Ten percent of Twyfelfontein Country Lodge’s average annual income is paid as land lease fees to the Uibasen Twyfelfontein Conservancy. The remainder goes to the private sector partner who pays for marketing; salaries, tax and all the costs associated with running the business. Khoadi//Hoas Conservancy’s Grootberg Lodge also pays the community 10% of its annual earnings.
The chairman of the Khoadi//Hoas Conservancy, Mr Asser Ndjitezeua said the money generated from hunting and Grootberg Lodge is being used to support a local primary school’s needs, establish drinking waterholes for both wildlife and livestock, in order to reduce human-wildlife conflict. They also employ wildlife game guards and pay their office employees.
“About 90% of the Grootberg Lodge employees are from our community,” said Mr Guibeb. “They together with me, are now earning life-changing salaries that enable them to send their children to school,”
“Grootberg Lodge offers game drives to view black rhino, lion, desert and adopted elephants,” said Mr Ndjitezeua.
Elsewhere, the Twyfelfontein Country Lodge offers game drives and rock paintings and visits to the nearby cultural village.
A Twyfelfontein Country Lodge tour guide, Ms Monalisa Geises said that more than 80 000 tourists worldwide, including film stars and celebrities visit the Twyfelfontein UNESCO declared world heritage site annually to view the stunning rock paintings of wildlife found in the area centuries ago and still existing today. The rock art wildlife include rhino, desert adapted elephants antelope, giraffes, leopard, zebra and lion.
The Twyfelfontein Country Lodge employs 90 people from the Uibasen Twyfelfontein Conservancy as tour guides, waiters and waitresses and cleaners. All members of the Conservancy who are above 18 years receive an average annual payout of R5 000.00(US$333.00). The Conservancy also uses funds generated from its 56 twin-room upmarket lodge to develop community development projects. Other benefits include community garden, soccer field with spectators stand, orphans grants payouts, livestock vaccination, and employment of community game guides. Some of their revenue is used to pay salaries of the 8 officers who work in the Uibasen Twyfelfontein Conservancy office.
Despite the nation-wide life-changing benefits from hunting and tourism businesses, the western animal rights groups including South Africa born Trevor Noah are calling for a hunting ban in Africa, claiming that hunting communities are receiving insufficient benefits. Namibia’s minister of Environment and Tourism Mr Shifeta Pohamba dismissed this harmful propaganda in a statement last month.
“The animal rights groups need to be called to order,” said Ms Louis. “Their agenda is to stop everything about wildlife use. I see human rights violation when they impose their own values and decision on Africans. They are the same thing as poaching.”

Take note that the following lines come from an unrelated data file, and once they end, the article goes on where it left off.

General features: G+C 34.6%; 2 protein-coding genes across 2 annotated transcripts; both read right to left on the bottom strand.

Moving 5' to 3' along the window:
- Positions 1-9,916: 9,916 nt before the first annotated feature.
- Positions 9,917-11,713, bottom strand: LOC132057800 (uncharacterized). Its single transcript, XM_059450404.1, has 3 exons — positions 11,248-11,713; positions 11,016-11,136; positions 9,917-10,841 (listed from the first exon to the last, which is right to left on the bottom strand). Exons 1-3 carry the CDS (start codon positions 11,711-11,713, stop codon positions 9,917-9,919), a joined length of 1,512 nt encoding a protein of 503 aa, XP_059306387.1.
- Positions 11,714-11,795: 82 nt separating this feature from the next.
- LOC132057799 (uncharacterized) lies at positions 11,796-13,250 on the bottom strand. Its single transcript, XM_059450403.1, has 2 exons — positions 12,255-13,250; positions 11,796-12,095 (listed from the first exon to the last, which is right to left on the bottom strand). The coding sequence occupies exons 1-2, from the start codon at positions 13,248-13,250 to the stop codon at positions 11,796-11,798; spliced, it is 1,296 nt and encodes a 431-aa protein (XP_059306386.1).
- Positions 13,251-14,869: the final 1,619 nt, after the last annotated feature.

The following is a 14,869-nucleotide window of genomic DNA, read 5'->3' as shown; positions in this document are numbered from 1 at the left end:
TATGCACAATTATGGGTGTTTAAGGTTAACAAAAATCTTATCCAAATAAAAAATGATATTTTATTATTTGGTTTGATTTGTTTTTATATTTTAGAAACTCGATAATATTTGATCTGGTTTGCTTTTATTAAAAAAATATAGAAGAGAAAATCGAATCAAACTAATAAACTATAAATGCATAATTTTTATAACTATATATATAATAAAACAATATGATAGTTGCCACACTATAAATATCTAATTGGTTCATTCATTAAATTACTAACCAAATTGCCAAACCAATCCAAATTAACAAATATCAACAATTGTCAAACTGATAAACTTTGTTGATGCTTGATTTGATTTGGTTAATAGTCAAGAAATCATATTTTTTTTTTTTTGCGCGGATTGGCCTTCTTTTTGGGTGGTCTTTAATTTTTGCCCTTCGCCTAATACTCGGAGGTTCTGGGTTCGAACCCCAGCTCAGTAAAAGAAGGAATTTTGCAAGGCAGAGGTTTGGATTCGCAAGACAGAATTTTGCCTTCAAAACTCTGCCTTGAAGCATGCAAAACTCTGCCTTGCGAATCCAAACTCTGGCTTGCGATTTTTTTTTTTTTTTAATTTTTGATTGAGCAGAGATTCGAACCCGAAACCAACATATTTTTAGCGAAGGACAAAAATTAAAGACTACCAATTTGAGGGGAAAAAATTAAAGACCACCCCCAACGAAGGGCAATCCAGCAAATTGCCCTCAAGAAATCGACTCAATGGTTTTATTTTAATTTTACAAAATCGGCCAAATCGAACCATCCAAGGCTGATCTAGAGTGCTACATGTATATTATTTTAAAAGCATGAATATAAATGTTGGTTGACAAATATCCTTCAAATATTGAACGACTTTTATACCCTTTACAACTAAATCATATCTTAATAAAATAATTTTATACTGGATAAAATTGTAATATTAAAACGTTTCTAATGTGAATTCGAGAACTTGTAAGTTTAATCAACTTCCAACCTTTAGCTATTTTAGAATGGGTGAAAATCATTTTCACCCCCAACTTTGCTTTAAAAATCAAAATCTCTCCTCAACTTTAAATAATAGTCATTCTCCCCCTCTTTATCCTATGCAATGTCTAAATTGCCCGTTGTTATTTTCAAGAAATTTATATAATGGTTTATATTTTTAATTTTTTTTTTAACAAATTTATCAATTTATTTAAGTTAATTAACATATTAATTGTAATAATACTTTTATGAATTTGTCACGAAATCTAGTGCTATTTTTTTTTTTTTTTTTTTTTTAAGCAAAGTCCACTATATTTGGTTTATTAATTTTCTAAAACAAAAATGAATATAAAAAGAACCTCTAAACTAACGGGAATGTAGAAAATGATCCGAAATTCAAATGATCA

Even some western citizens such as Los Angeles-based NGO, the Ivory Education Institute managing director, Mr Godfrey Harris agree that “there is no reason for western animal rights groups to interfere in the management of wildlife” in sovereign African countries.
“How dare you continue advancing a colonial attitude in telling Africans what do with their wildlife,” said Mr Harris in a protest statement at the UN Convention on International Trade in Endangered Wild Species of Fauna and Flora (CITES) 18th meeting in Geneva Switzerland, August 2019.
A Torra Conservancy leader, Mr Euphrasius Dawids said that decisions on how to use wildlife hunting and tourism lodge revenue “are democratically made” in his Community.
“We are happy with our benefits from both hunting and lodge business,” said Mr Dawids. “Therefore, we would like to invite Mr Noah to come and see the benefits.”
Notably, the threats to Namibia’s Conservancy Programme future success are not only from the western animal rights groups. Other threats that NACSO, the government of Namibia and their development partners are addressing range from human-wildlife conflict, climate change and environmental refugees from within Namibia that go to settle in wildlife-rich neighbouring communities for employment, better grazing pastures and in some cases start poaching there.
Under Human-Wildlife Conflict policy, the Namibian Government has funds to offset human-wildlife conflict costs.
Elsewhere, a Torra Conservancy-based human-wildlife conflict coordinator working for the Namibia Integrated Rural Development Nature Conservation, Human-Wildlife Conflict Support Unit Coordinator, Mr Cliff Tjikundi said that a new early warning technology has been introduced to address human-wildlife conflict.
“The technology senses electronic signals from collared lions from afar starts flashing and sends alarm signals that give the communities enough time to react,” Mr Tjikundi. “Mr Flip Stander, a Namibian invented the early warning system to minimize human-wildlife conflict.”
Meanwhile, all the conservancies have expressed concern over the impact of climate change on agriculture, with most of them now saying that their future lies not agriculture but in lodge business and hunting.
“To address these threats the Namibian pro-sustainable use environmental NGOs have agreed to promote public awareness and education on the need to support our life-changing Conservancy Programme that is also promoting nature conservation,” said Ms Louis. “Nobody is going to stop us from doing that.”
About the writer: Emmanuel Koro is a Johannesburg-based international award-winning environmental journalist who has written extensively on environment and development issues in Africa.